41 U.S. states, including powerhouses like California and New York, have filed lawsuits against Meta Platforms Inc., the parent company of Facebook and Instagram. The lawsuits accuse Meta of knowingly designing addictive features that have contributed to a youth mental health crisis in America.
The lawsuit, filed in a federal court in California, is spearheaded by a bipartisan coalition of attorneys general from states such as California, Florida, Kentucky, Massachusetts, Nebraska, New Jersey, Tennessee, and Vermont. The complaint alleges that Meta has “harnessed powerful and unprecedented technologies to entice, engage, and ultimately ensnare youth and teens.” The motive behind these actions, according to the lawsuit, is profit. Meta is accused of misleading the public about the substantial dangers of its platforms and exploiting its most vulnerable users — children and teenagers.
The lawsuit also accuses Meta of violating federal children’s privacy laws by collecting data from underage users. This adds another layer to the already complex legal landscape that Meta finds itself navigating. The states involved in the lawsuit are demanding various remedies, including substantial civil penalties.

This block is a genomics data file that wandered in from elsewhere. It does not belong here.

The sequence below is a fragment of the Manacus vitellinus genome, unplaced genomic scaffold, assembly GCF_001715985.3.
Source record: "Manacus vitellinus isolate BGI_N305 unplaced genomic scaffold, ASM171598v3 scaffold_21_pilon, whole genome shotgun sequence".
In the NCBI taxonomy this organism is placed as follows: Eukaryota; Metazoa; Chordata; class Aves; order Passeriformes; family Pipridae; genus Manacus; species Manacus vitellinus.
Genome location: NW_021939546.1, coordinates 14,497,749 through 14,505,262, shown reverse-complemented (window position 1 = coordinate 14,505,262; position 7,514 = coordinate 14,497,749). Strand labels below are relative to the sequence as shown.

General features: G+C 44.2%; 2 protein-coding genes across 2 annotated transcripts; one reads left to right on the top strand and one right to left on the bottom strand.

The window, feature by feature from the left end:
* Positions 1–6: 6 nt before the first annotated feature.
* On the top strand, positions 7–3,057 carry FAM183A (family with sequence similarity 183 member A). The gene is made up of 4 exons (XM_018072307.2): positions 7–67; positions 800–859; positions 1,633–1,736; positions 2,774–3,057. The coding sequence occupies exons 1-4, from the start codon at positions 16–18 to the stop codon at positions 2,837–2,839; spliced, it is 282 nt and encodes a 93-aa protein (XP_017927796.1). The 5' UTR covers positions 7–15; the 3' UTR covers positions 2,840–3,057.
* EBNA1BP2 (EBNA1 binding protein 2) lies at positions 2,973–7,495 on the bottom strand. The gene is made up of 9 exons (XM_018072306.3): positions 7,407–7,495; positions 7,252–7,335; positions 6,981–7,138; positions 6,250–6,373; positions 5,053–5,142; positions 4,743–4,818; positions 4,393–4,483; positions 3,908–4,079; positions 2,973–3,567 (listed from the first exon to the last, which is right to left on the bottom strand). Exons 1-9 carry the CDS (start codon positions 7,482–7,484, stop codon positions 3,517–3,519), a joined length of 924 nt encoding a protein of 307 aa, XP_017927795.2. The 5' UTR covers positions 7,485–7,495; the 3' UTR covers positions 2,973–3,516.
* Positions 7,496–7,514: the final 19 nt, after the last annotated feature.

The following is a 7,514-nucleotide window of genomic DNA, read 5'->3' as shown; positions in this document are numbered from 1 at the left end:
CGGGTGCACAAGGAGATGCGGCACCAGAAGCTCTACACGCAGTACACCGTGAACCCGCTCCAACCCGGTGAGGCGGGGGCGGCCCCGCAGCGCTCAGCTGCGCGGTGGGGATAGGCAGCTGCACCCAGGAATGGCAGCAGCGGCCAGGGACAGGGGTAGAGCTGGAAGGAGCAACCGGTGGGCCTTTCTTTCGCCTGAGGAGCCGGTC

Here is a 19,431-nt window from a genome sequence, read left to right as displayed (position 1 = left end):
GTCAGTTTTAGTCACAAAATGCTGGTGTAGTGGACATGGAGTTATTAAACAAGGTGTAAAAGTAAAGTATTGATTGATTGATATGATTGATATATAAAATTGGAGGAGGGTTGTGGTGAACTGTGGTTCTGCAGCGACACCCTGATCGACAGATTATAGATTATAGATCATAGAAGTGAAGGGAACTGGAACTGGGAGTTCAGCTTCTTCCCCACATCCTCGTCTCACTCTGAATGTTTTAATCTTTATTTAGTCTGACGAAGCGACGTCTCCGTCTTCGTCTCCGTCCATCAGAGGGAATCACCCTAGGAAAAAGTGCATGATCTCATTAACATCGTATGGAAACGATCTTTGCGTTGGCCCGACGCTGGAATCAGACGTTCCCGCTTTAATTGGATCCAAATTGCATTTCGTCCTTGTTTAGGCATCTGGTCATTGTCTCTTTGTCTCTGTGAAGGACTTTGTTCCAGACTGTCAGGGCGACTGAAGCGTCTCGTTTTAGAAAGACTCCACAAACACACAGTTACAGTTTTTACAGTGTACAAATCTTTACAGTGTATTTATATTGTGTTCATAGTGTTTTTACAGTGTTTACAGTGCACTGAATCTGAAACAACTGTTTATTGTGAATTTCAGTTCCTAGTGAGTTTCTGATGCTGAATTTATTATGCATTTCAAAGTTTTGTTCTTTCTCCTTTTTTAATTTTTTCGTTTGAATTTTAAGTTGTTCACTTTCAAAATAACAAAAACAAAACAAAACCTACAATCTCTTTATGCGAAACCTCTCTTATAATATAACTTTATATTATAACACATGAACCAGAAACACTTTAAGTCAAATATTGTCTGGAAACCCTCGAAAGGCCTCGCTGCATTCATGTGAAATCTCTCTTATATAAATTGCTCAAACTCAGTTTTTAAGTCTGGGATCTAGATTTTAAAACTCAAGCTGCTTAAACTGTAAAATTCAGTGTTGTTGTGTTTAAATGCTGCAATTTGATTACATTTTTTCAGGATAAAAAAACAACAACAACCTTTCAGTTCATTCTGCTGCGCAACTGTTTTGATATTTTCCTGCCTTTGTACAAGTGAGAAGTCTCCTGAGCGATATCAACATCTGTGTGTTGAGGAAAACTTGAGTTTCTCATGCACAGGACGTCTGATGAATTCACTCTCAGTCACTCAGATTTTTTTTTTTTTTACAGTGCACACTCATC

The lawsuit comes on the heels of a series of damning reports, including those published by The Wall Street Journal in the fall of 2021. These reports were based on Meta’s own internal research, revealing that the company was fully aware of the harmful effects its platforms could have, especially on teenage girls.
The internal reports, leaked by former Facebook product manager Frances Haugen, indicated that Instagram was a contributing factor to depression, anxiety, and suicidal thoughts for a significant number of its users. Specifically, 13% of young British women and 6% of young American women cited Instagram as a driving force behind their suicidal ideation.
In a statement, Meta spokesperson Liza Crenshaw expressed disappointment over the lawsuit, suggesting that the attorneys general should have collaborated with the industry to establish age-appropriate standards. Despite this, Meta has taken some steps to mitigate criticism, such as pausing plans for an Instagram app for children under 13 and introducing parental control tools.
However, these measures seem to be a drop in the bucket compared to the scale of the problem. With nearly 40% of Instagram’s one billion users being under the age of 24, the issue is far from resolved.
According to the Pew Research Center, almost all teens aged 13 to 17 in the U.S. report using a social media platform, with about a third saying they use social media “almost constantly.” This universal usage underscores the urgency of addressing the mental health implications of social media use among teens.